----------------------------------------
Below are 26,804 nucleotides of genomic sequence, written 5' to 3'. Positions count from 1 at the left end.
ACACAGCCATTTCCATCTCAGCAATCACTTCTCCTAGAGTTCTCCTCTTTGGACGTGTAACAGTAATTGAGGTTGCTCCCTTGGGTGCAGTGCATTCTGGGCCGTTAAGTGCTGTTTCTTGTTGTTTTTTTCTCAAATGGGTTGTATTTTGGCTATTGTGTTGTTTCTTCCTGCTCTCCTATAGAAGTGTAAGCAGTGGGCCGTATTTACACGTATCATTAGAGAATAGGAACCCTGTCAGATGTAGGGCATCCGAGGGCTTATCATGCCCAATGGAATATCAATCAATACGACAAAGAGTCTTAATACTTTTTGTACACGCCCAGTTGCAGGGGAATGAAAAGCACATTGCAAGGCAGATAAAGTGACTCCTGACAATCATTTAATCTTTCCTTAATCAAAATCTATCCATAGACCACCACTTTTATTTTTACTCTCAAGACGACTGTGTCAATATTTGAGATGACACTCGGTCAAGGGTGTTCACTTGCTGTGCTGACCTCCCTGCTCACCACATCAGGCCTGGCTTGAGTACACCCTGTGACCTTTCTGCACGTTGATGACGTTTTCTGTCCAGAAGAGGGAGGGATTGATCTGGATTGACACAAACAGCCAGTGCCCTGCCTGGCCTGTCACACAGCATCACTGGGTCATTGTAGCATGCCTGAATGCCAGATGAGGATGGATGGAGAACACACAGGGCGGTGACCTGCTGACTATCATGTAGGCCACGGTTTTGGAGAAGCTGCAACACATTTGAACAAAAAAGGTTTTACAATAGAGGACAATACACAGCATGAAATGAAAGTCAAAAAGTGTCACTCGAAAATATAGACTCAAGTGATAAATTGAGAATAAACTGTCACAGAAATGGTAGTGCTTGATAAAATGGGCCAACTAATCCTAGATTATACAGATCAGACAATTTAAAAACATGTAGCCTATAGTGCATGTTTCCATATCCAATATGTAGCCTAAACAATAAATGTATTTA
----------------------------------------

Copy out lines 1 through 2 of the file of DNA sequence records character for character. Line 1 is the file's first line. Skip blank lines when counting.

Below are 26,804 nucleotides of genomic sequence, written 5' to 3'. Positions count from 1 at the left end.
ACACAGCCATTTCCATCTCAGCAATCACTTCTCCTAGAGTTCTCCTCTTTGGACGTGTAACAGTAATTGAGGTTGCTCCCTTGGGTGCAGTGCATTCTGGGCCGTTAAGTGCTGTTTCTTGTTGTTTTTTTCTCAAATGGGTTGTATTTTGGCTATTGTGTTGTTTCTTCCTGCTCTCCTATAGAAGTGTAAGCAGTGGGCCGTATTTACACGTATCATTAGAGAATAGGAACCCTGTCAGATGTAGGGCATCCGAGGGCTTATCATGCCCAATGGAATATCAATCAATACGACAAAGAGTCTTAATACTTTTTGTACACGCCCAGTTGCAGGGGAATGAAAAGCACATTGCAAGGCAGATAAAGTGACTCCTGACAATCATTTAATCTTTCCTTAATCAAAATCTATCCATAGACCACCACTTTTATTTTTACTCTCAAGACGACTGTGTCAATATTTGAGATGACACTCGGTCAAGGGTGTTCACTTGCTGTGCTGACCTCCCTGCTCACCACATCAGGCCTGGCTTGAGTACACCCTGTGACCTTTCTGCACGTTGATGACGTTTTCTGTCCAGAAGAGGGAGGGATTGATCTGGATTGACACAAACAGCCAGTGCCCTGCCTGGCCTGTCACACAGCATCACTGGGTCATTGTAGCATGCCTGAATGCCAGATGAGGATGGATGGAGAACACACAGGGCGGTGACCTGCTGACTATCATGTAGGCCACGGTTTTGGAGAAGCTGCAACACATTTGAACAAAAAAGGTTTTACAATAGAGGACAATACACAGCATGAAATGAAAGTCAAAAAGTGTCACTCGAAAATATAGACTCAAGTGATAAATTGAGAATAAACTGTCACAGAAATGGTAGTGCTTGATAAAATGGGCCAACTAATCCTAGATTATACAGATCAGACAATTTAAAAACATGTAGCCTATAGTGCATGTTTCCATATCCAATATGTAGCCTAAACAATAAATGTATTTA